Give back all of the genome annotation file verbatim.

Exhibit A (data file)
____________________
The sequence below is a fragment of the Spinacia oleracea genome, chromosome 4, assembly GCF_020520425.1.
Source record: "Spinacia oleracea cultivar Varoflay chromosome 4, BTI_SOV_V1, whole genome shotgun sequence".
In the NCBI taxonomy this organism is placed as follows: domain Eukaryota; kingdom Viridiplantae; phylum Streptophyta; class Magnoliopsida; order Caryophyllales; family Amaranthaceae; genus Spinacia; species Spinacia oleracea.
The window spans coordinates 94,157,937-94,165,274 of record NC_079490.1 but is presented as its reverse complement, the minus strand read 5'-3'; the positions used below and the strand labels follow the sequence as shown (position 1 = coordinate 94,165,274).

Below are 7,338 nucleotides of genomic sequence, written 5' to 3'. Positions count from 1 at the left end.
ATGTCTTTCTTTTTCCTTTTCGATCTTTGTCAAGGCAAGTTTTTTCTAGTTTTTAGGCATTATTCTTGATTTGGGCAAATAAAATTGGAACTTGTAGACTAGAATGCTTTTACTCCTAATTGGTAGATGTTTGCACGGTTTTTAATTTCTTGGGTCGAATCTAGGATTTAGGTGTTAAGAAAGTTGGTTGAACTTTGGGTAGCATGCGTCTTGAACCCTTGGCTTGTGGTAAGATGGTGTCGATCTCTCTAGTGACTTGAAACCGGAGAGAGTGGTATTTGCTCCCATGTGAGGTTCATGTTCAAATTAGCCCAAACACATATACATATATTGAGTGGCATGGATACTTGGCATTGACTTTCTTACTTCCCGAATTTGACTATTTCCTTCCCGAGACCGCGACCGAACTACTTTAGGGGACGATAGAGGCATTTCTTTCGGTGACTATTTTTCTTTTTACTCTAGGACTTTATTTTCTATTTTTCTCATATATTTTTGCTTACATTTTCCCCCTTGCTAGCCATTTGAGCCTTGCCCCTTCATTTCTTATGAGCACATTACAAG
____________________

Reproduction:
The sequence below is a fragment of the Spinacia oleracea genome, chromosome 4, assembly GCF_020520425.1.
Source record: "Spinacia oleracea cultivar Varoflay chromosome 4, BTI_SOV_V1, whole genome shotgun sequence".
In the NCBI taxonomy this organism is placed as follows: domain Eukaryota; kingdom Viridiplantae; phylum Streptophyta; class Magnoliopsida; order Caryophyllales; family Amaranthaceae; genus Spinacia; species Spinacia oleracea.
The window spans coordinates 94,157,937-94,165,274 of record NC_079490.1 but is presented as its reverse complement, the minus strand read 5'-3'; the positions used below and the strand labels follow the sequence as shown (position 1 = coordinate 94,165,274).

Below are 7,338 nucleotides of genomic sequence, written 5' to 3'. Positions count from 1 at the left end.
ATGTCTTTCTTTTTCCTTTTCGATCTTTGTCAAGGCAAGTTTTTTCTAGTTTTTAGGCATTATTCTTGATTTGGGCAAATAAAATTGGAACTTGTAGACTAGAATGCTTTTACTCCTAATTGGTAGATGTTTGCACGGTTTTTAATTTCTTGGGTCGAATCTAGGATTTAGGTGTTAAGAAAGTTGGTTGAACTTTGGGTAGCATGCGTCTTGAACCCTTGGCTTGTGGTAAGATGGTGTCGATCTCTCTAGTGACTTGAAACCGGAGAGAGTGGTATTTGCTCCCATGTGAGGTTCATGTTCAAATTAGCCCAAACACATATACATATATTGAGTGGCATGGATACTTGGCATTGACTTTCTTACTTCCCGAATTTGACTATTTCCTTCCCGAGACCGCGACCGAACTACTTTAGGGGACGATAGAGGCATTTCTTTCGGTGACTATTTTTCTTTTTACTCTAGGACTTTATTTTCTATTTTTCTCATATATTTTTGCTTACATTTTCCCCCTTGCTAGCCATTTGAGCCTTGCCCCTTCATTTCTTATGAGCACATTACAAG